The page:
Damascus: Syria`s pro-democracy movement has reached out to the Army ahead of Friday protests, urging soldiers to join their cause as a global rights group accused the military of opting a "shoot-to-kill" policy.
"We urge our supporters to deliver a message to free soldiers in the Syrian Army so that hand in hand the guardians of the homeland join our peaceful revolution," said Syrian Revolution 2011, a Facebook group spurring anti-regime protests that have swept the country since mid-March.
This week`s protests are being promoted under the slogan "Friday of the guardians of the homeland”, a reference to the Army and a play on words used in the first verse of Syria`s national anthem.
"The Army, the people, one hand," said the group on Facebook alongside a picture of Yusuf al-Azmah, a national hero who stood up to the French Army during the colonial era.
However, it was unlikely the Army would break ranks with the regime, given that top commanders are fiercely loyal to President Bashar al-Assad and hail mostly from his minority Alawite community, an offshoot of Shi’ite Islam.
The Army`s feared 4th division, which was sent in to put down protests in the southern flashpoint town of Daraa, is also controlled by the President`s brother Maher.
Thursday`s appeal came amid mounting condemnation by rights groups of the regime`s brutal crackdown on protesters, with Amnesty International saying it had evidence the military was implementing a "shoot-to-kill" policy.
"Amnesty International has obtained video footage that points to a `shoot to kill` policy being used by the Syrian security forces to quell reform protests," said the London-based human rights watchdog.
It said the footage was shot in late March and April in and around Daraa.
"Images of unarmed civilians shot in the head help explain why there have been so many fatalities," said Philip Luther, Amnesty`s deputy director for the Middle East and North Africa.
A Syrian rights group also slammed the regime`s use of force, saying arbitrary arrests were widespread with security forces even storming hospitals and "kidnapping" patients.
"Syrians have been brutalised beyond imagination for 48 years by the (ruling) Baath regime. Now they have reached a tipping point," the Cairo-based National Organisation for Human Rights in Syria said in a statement.
"Reports have shown that patients have been... kidnapped from hospitals and moved to the military prisons, depriving them of basic treatment and care, and subjecting them to permanent disability and death," it added.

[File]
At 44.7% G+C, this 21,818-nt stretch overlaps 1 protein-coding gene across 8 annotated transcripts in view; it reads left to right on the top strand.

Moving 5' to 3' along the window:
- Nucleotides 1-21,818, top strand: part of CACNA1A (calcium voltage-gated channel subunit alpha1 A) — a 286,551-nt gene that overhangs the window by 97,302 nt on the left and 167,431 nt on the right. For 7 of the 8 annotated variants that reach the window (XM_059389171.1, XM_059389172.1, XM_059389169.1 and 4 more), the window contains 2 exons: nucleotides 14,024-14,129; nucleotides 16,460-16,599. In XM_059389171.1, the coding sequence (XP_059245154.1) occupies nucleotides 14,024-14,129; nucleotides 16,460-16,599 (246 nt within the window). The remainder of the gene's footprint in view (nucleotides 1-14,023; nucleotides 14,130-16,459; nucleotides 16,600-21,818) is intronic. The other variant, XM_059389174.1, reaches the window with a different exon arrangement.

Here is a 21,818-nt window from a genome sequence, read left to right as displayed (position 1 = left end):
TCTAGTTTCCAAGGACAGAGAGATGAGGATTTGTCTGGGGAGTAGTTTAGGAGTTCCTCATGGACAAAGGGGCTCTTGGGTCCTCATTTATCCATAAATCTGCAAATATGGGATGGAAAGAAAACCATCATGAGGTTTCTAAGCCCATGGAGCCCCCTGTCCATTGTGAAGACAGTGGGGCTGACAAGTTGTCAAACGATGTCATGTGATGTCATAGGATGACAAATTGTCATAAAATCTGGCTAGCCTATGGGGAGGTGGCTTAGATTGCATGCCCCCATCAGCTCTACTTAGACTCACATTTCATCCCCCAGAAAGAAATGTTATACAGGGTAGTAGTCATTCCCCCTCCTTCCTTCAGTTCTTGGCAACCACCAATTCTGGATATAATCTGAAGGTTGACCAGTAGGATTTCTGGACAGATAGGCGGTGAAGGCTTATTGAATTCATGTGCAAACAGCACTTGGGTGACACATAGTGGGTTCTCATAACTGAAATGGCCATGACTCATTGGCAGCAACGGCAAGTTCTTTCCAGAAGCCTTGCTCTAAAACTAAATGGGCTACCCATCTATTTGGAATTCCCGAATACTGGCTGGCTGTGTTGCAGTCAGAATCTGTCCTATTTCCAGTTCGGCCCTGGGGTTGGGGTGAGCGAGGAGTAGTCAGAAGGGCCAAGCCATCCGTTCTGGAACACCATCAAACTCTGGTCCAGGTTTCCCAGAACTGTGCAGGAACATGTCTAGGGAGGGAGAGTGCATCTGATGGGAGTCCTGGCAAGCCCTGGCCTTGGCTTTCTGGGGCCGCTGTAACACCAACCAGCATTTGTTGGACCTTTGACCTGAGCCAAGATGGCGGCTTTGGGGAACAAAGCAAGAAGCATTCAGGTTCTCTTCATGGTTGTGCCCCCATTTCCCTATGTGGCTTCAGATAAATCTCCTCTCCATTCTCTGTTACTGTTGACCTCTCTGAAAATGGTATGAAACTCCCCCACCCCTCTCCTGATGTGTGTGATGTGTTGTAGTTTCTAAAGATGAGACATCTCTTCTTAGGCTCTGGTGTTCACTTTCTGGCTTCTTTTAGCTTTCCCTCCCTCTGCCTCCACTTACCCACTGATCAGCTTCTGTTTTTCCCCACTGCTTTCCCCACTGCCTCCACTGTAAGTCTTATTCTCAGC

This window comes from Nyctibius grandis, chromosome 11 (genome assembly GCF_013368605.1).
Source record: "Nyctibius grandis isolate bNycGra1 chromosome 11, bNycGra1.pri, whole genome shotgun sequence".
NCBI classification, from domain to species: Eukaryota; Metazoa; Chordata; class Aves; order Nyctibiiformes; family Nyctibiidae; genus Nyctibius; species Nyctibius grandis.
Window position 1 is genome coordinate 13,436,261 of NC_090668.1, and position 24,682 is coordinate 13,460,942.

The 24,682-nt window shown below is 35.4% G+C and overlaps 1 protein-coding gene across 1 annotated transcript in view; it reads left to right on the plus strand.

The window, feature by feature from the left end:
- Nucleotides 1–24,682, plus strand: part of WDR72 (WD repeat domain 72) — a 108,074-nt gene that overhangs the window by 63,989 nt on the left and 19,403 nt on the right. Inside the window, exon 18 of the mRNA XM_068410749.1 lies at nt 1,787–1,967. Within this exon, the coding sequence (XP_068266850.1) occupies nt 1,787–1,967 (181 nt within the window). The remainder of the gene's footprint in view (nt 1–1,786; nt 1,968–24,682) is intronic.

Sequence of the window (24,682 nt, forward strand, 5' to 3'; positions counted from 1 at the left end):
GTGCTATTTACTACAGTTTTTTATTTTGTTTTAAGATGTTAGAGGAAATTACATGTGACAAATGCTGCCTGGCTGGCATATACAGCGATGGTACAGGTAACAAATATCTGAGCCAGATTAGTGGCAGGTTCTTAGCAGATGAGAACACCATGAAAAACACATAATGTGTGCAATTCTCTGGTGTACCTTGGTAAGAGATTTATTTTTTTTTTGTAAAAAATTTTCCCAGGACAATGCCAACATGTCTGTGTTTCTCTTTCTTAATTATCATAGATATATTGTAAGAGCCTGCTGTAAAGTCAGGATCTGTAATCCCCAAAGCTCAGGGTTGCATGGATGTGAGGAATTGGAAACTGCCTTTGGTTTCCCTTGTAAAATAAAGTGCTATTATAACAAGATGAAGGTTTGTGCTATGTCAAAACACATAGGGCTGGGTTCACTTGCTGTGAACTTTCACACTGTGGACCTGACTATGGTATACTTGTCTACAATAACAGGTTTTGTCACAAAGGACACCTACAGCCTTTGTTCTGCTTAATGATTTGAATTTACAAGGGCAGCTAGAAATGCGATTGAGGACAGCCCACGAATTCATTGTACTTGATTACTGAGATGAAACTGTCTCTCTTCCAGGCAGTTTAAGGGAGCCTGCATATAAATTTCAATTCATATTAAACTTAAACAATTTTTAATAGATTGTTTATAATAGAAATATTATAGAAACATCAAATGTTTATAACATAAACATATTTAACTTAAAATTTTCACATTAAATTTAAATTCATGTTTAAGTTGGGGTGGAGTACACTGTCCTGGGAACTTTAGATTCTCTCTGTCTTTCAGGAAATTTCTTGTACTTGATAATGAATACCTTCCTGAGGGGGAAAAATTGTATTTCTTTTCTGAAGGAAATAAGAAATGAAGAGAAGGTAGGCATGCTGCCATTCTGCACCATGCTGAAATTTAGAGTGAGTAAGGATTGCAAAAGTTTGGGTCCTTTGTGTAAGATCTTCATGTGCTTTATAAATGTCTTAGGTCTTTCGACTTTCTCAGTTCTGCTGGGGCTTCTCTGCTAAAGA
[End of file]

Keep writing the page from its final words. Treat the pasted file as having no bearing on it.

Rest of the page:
Rights groups say more than 1,000 people have been killed and 10,000 arrested since the unrest broke out on March 15.
A Syrian Army official said on Thursday that 112 soldiers and security troops had also been killed and 1,238 wounded.
An Interior Ministry official said 31 police officers have been killed, with 619 wounded.
The government insists the unrest posing the greatest challenge to Assad`s 11-year rule is the work of "armed terrorist gangs" backed by Islamists and foreign agitators.
It initially responded to the revolt by offering some concessions, including lifting the state of emergency in place for nearly five decades. Earlier this week it also cut diesel prices by 25 percent.
The opposition, however, has dismissed calls for dialogue, saying that could only take place once the violence ends, political prisoners are released and other reforms are adopted.
But the regime has remained defiant even amid mounting international condemnation and punitive US and EU sanctions slapped on Assad and top aides.
European nations on Thursday pressed a campaign to get the UN Security Council to warn Syria that its deadly crackdown on opposition protests could be a crime against humanity.
French President Nicolas Sarkozy said reinforced sanctions against Assad`s regime will be on the agenda of the G8 summit of the world`s most powerful leaders "because the violence being used against demonstrators is unacceptable”.
International Committee for the Red Cross chief Jakob Kellenberger criticised Syria for denying it access to detainees.
The ICRC head told journalists in Geneva his staff have been denied access to several cities where people have been detained.
"We have so far received no access... and I do not hide from you that I am extremely worried about that from what I hear and know," he said, but added that ICRC staff had been given some access to prisoners in Daraa.